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Mirror Turns Dolphins Into Total Hams (with video)

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posted on Nov, 29 2010 @ 09:48 AM
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The intelligence of cetaceans should be without question. The behaviour of these dolphins would seem to only confirm that belief.

Years ago, I had the opportunity to observe, quite by accident, an Orca hunting a sea lion. I was still working and living in Alaska at that time, and had some time off, so I decided to walk along the shore to an old fish delivery dock across the bay so I could shoot some pictures of some of the fishing boats at the plant across the way where I was working at the time...

As I was doing this, one of the sea lions, who are notorious mooches by the way..., came rocketing in from out in the bay. By rocketing, I mean any faster and he'd have been throwing a rooster tail... Anyway, this peeked my curiosity a mite, so I started scanning the water further into the bay. Lo and behold, a couple of orcas were standing upright in the water, I think they call it periscoping, watching for the sea lion. Under the dock, the sea lion was splashing around in the rocks getting out of the water (can't say as I blame him, really...) to get away. After waiting a bit, the orcas swam away, or seemed to... Evidently, the sea lion thought so, too. 'cause a bit later, I got some pretty good pictures of him as he headed back out to deeper water to feed some more. A few minutes later, a black fin comes cruising by the dock, from behind me!!, and as he's swimming by me, I swear to god he smiled at me (can't prove it, of course), as he begins stalking the sea lion. A few moments later, the sea lion erupts out of the water about 50 yards out...his entire body out of the water. I didn't know that sea lions could even do that... While he's still in the air, that same orca is coming out of the water after him. The rest, as they say, was blood and splashing... Of course, my camera was completely forgotten while all this was going on...damn it.

This same pod of orcas was notorious for raiding halibut long line sets, as well. Fishermen were furious when all they'd pull onto their boats were the heads of halibut. The orcas would, seemingly, wait until the fishermen were beginning to pull in the catch, and about halfway up from the bottom would swoop in, and nibble off the entire fish. Except for where the hook might be...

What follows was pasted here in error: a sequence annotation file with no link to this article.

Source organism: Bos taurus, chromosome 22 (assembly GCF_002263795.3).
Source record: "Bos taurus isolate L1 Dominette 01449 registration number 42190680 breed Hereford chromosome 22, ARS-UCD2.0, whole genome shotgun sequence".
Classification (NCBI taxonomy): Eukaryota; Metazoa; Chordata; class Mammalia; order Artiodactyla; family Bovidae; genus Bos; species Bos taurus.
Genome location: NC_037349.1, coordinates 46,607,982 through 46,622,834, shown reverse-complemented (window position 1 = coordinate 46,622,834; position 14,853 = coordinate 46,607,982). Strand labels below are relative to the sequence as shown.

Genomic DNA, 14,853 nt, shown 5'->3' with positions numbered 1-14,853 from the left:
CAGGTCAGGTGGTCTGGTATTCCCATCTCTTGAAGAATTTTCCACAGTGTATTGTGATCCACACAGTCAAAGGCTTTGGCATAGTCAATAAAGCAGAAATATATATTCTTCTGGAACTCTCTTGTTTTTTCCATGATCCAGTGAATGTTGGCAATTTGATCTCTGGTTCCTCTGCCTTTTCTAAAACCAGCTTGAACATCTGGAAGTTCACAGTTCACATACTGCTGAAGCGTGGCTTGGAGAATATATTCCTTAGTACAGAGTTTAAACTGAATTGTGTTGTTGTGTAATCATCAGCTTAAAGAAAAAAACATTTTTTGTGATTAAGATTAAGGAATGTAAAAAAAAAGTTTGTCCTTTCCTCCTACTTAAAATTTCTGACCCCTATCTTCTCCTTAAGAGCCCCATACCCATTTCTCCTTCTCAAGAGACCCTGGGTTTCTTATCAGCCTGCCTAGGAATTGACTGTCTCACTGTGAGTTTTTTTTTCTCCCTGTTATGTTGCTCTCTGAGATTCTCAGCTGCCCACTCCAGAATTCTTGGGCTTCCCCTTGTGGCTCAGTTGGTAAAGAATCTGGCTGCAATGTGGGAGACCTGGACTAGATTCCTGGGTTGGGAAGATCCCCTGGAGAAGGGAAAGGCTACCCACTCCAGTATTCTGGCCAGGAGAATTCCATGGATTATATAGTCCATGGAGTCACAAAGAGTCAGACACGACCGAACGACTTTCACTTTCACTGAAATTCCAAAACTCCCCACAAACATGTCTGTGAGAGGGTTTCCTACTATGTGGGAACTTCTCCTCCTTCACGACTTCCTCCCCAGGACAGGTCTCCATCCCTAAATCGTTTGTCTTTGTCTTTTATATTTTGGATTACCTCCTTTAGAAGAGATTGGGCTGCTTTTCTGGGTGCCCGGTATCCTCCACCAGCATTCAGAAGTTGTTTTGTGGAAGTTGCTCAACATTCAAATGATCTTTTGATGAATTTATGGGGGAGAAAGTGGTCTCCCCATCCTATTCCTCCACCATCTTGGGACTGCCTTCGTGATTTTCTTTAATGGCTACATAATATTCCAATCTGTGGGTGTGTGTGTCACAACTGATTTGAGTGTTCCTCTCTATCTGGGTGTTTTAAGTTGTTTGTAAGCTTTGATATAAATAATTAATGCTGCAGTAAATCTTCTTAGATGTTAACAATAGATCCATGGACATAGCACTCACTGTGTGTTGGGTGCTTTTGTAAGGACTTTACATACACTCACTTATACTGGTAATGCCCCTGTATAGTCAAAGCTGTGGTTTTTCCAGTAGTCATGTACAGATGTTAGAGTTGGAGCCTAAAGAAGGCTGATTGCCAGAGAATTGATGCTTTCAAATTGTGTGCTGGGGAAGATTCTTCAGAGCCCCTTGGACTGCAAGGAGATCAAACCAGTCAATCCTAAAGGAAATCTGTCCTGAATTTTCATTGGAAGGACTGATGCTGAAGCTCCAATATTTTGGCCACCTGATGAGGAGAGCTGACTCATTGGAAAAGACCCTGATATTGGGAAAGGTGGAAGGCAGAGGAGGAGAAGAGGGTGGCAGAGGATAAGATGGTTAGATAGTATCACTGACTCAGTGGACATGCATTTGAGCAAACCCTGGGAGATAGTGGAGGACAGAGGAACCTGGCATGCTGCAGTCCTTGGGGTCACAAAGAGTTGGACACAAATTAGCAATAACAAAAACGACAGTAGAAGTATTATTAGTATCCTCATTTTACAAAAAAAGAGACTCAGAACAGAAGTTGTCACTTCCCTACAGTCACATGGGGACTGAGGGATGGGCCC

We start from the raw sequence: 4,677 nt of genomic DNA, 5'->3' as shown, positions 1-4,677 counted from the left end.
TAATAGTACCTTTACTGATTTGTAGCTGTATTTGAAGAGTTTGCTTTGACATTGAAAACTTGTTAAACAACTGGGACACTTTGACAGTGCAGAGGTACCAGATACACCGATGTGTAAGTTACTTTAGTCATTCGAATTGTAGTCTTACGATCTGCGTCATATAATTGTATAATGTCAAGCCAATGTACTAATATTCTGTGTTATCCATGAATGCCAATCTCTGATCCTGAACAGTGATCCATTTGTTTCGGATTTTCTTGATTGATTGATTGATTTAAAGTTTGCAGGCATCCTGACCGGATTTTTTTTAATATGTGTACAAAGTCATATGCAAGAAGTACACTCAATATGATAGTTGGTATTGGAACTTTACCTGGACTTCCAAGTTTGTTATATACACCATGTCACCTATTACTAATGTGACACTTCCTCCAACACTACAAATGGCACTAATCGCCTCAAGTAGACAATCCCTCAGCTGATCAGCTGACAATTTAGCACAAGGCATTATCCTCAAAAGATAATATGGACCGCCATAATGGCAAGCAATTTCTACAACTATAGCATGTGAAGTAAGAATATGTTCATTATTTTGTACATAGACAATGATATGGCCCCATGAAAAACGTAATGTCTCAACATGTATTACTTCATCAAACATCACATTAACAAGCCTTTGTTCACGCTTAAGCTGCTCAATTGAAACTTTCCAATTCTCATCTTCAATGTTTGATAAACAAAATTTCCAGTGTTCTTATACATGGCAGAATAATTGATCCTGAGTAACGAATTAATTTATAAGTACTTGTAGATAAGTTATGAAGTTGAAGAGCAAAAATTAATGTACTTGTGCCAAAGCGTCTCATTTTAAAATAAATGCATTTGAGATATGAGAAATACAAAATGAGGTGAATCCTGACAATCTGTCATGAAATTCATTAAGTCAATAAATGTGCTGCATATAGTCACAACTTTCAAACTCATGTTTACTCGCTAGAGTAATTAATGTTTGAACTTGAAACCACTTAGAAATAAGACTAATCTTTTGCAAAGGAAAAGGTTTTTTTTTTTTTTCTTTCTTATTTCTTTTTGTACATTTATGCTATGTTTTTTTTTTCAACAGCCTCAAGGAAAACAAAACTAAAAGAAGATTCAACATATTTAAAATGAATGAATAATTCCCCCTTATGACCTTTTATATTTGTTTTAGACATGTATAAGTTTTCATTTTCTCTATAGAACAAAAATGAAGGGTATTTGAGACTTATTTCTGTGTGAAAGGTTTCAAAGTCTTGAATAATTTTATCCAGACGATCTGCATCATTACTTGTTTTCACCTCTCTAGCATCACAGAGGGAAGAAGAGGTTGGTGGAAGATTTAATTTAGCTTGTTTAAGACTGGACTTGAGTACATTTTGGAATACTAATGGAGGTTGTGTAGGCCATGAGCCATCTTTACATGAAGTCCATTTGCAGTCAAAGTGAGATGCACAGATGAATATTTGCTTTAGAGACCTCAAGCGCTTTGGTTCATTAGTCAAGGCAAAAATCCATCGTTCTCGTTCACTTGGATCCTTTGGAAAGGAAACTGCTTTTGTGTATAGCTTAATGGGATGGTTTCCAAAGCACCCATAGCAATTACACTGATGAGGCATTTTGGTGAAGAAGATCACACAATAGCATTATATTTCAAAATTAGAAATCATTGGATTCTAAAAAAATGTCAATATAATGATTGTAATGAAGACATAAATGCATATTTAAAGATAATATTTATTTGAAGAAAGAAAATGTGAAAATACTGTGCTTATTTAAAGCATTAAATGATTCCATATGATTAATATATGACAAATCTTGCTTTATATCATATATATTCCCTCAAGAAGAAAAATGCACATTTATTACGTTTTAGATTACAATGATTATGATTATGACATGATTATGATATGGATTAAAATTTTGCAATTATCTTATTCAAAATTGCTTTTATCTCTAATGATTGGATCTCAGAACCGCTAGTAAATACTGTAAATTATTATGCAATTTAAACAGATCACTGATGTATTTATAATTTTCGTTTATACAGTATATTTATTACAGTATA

Oh, there were some angry, angry fishermen...

Then there was the baby gray whale that got too close to our dock for mama's comfort. Little guy came in, apparently to see what all the noise was about, and mama gray whale didn't much care for it. I watched this all from a second story window. Mama came in, and you could almost hear her yelling at baby to get the hell outta there and get back here... While all this is going on, activity on the dock had come to a complete standstill. Everyone was watching the baby whale...

There is no doubt, what so ever, in my mind that these creatures are very intelligent. My stories are hardly unique. I've never encountered dolphins or porpoises, they are perhaps even more intelligent than their larger cousins.

Intelligence can not, in my view, be judged completely by tool use...or lack of same.




posted on Nov, 29 2010 @ 10:21 AM
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reply to post by seagull
 


I tried this yesterday but he server was down, so here I go again. I was on a sailboat with my GF and dive buddy in the Gulf . There had been a pod of Dolphins following us, jumping near the bow for about 2 hours. We got to our dive site and geared up. Everything was fine until the tide changed. I got separated from my buddy due to the current but the pod was diving with us. My regulator and back-up both failed and started free flowing. At 60feet with no one in sight this is not a good thing. I started to go back up, not sure where I was in relation to the boat, when I got "bumped".

It was one of the dolphins from the pod that had been swimming with us. It stayed with me until I got to the surface, then continued to stay around. The boat, my buddy were nowhere around. That dolphin swam next to me and "gave me a ride" he/she knew where to go. I got back on the boat happy that I didn't make the script for Deep Water. All this happened in 1994. That dolphin and pod stayed around the boat until we got back to port.



posted on Nov, 29 2010 @ 10:32 AM
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reply to post by hoagy1199
 



Hoagy,

Now that is an awesome story.

Starred!



posted on Nov, 29 2010 @ 10:34 AM
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reply to post by hoagy1199
 


Wow.

Thank god for dolphins, eh?

Thanks for sharing that, sir.



posted on Nov, 29 2010 @ 10:34 AM
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reply to post by Realtruth
 


Thanks, I tried yesterday but the servers were down. I wish I could see him/her again just for the chance to say THANKS!



posted on Nov, 29 2010 @ 10:39 AM
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reply to post by seagull
 


Seagull,

Thanks, but I think they know more than we do and are more compassionate. How often do we stop for someone with a flat tire and offer to help without fear of being shot?